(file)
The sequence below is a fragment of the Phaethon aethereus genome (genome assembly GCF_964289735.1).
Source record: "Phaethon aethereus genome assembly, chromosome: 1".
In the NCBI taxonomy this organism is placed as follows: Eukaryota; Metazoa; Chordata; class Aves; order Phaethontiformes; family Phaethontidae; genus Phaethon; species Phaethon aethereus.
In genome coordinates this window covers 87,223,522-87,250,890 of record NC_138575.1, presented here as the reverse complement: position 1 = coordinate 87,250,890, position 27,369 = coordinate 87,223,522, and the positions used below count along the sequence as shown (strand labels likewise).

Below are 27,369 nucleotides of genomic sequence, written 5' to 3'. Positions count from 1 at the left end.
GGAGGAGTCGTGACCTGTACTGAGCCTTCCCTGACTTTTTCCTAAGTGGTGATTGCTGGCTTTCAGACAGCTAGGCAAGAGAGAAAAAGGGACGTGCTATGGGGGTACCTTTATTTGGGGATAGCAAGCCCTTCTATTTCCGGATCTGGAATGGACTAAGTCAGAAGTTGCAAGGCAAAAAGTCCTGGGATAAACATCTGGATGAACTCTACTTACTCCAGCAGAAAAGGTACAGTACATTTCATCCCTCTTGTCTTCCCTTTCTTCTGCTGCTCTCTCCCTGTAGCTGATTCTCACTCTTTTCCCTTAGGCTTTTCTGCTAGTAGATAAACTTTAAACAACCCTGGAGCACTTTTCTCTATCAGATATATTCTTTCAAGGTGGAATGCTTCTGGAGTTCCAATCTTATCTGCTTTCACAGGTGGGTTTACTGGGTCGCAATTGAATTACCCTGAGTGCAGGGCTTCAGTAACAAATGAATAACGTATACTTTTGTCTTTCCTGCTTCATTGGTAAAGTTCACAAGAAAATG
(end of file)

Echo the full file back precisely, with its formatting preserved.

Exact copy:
The sequence below is a fragment of the Phaethon aethereus genome (genome assembly GCF_964289735.1).
Source record: "Phaethon aethereus genome assembly, chromosome: 1".
In the NCBI taxonomy this organism is placed as follows: Eukaryota; Metazoa; Chordata; class Aves; order Phaethontiformes; family Phaethontidae; genus Phaethon; species Phaethon aethereus.
In genome coordinates this window covers 87,223,522-87,250,890 of record NC_138575.1, presented here as the reverse complement: position 1 = coordinate 87,250,890, position 27,369 = coordinate 87,223,522, and the positions used below count along the sequence as shown (strand labels likewise).

Below are 27,369 nucleotides of genomic sequence, written 5' to 3'. Positions count from 1 at the left end.
GGAGGAGTCGTGACCTGTACTGAGCCTTCCCTGACTTTTTCCTAAGTGGTGATTGCTGGCTTTCAGACAGCTAGGCAAGAGAGAAAAAGGGACGTGCTATGGGGGTACCTTTATTTGGGGATAGCAAGCCCTTCTATTTCCGGATCTGGAATGGACTAAGTCAGAAGTTGCAAGGCAAAAAGTCCTGGGATAAACATCTGGATGAACTCTACTTACTCCAGCAGAAAAGGTACAGTACATTTCATCCCTCTTGTCTTCCCTTTCTTCTGCTGCTCTCTCCCTGTAGCTGATTCTCACTCTTTTCCCTTAGGCTTTTCTGCTAGTAGATAAACTTTAAACAACCCTGGAGCACTTTTCTCTATCAGATATATTCTTTCAAGGTGGAATGCTTCTGGAGTTCCAATCTTATCTGCTTTCACAGGTGGGTTTACTGGGTCGCAATTGAATTACCCTGAGTGCAGGGCTTCAGTAACAAATGAATAACGTATACTTTTGTCTTTCCTGCTTCATTGGTAAAGTTCACAAGAAAATG